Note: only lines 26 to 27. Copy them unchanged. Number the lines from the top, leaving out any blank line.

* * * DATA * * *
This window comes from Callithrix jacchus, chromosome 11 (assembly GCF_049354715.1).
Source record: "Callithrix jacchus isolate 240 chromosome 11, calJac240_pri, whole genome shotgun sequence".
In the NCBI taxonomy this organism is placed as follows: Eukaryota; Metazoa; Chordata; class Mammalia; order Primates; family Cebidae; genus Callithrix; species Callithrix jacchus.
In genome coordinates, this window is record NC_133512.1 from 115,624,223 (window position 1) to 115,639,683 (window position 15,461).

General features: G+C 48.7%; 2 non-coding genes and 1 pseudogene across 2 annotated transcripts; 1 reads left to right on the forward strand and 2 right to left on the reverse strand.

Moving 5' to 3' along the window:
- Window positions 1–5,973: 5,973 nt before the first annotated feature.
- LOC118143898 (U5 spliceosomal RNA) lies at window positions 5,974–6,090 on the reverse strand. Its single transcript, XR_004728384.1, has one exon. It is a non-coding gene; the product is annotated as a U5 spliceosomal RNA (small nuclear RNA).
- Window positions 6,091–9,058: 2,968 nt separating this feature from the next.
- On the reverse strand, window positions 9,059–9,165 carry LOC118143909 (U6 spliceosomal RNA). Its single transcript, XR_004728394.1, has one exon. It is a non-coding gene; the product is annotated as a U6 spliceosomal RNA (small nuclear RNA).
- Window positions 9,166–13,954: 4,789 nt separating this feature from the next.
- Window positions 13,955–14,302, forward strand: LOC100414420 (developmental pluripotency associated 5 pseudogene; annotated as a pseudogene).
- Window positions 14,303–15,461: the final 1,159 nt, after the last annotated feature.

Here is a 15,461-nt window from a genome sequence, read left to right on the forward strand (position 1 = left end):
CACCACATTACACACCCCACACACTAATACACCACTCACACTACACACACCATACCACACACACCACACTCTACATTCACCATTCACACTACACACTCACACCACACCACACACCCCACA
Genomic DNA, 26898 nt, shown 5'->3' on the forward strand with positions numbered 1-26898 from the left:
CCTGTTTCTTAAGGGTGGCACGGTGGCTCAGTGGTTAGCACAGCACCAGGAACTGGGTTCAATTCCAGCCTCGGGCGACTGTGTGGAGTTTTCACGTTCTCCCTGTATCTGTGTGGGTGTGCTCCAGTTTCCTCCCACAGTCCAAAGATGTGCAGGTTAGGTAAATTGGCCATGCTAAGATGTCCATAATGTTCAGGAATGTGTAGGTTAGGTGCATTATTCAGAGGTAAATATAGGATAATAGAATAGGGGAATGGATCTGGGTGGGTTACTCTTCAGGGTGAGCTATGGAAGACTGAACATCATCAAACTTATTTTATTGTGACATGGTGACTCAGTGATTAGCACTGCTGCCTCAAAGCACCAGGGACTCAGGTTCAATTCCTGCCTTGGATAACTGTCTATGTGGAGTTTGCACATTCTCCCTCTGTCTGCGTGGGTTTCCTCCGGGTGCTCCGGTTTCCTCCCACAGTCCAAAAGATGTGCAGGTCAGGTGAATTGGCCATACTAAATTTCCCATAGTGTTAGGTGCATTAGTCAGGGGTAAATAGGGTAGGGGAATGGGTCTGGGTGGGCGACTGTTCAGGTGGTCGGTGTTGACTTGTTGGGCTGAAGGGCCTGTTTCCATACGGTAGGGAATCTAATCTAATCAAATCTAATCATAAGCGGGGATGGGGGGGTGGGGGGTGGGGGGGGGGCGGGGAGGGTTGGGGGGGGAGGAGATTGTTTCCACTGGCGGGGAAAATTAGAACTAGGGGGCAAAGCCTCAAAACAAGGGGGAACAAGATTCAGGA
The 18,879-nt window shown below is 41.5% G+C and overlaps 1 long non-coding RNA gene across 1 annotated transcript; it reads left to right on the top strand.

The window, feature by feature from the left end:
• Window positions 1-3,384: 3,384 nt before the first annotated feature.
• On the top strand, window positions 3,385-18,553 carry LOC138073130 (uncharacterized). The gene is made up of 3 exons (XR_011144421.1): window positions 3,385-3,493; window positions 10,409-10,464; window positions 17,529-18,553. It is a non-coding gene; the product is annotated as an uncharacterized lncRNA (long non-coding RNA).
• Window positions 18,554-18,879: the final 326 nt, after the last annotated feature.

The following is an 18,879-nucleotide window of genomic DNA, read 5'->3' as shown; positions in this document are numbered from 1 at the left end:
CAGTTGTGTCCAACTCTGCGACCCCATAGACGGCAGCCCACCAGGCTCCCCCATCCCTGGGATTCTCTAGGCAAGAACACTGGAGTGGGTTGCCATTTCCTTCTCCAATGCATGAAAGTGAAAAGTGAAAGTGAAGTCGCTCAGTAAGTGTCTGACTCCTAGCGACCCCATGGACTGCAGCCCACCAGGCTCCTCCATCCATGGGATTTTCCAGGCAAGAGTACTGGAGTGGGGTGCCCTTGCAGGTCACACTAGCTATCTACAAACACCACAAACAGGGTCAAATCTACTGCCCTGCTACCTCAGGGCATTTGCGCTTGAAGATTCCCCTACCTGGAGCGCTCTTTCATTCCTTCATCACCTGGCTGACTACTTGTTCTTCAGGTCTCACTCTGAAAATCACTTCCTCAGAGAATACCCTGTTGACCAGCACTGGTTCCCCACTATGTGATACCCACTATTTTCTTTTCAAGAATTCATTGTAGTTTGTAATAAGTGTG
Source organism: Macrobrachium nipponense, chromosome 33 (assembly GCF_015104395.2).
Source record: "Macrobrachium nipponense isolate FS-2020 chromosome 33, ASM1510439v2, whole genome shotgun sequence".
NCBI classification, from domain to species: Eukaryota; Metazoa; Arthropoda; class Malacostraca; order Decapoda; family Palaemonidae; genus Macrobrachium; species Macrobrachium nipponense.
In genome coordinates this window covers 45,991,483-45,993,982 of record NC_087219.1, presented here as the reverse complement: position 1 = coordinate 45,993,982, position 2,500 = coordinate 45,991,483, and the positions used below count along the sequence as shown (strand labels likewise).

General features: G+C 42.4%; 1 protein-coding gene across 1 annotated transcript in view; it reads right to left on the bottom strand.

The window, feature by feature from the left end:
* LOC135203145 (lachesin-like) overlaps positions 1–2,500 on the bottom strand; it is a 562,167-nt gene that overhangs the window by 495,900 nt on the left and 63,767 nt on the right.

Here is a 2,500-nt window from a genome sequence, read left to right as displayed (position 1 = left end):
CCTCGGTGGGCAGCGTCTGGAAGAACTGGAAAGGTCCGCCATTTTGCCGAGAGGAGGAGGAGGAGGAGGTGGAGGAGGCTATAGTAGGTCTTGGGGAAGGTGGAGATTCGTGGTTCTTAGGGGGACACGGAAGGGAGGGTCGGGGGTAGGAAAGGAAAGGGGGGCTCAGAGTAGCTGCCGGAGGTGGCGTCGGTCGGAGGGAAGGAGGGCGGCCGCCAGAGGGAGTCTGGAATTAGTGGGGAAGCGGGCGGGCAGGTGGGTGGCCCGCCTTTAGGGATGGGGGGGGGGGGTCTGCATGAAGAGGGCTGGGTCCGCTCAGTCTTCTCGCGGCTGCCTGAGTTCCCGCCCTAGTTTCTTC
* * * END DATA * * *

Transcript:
Source record: "Macrobrachium nipponense isolate FS-2020 chromosome 33, ASM1510439v2, whole genome shotgun sequence".
NCBI classification, from domain to species: Eukaryota; Metazoa; Arthropoda; class Malacostraca; order Decapoda; family Palaemonidae; genus Macrobrachium; species Macrobrachium nipponense.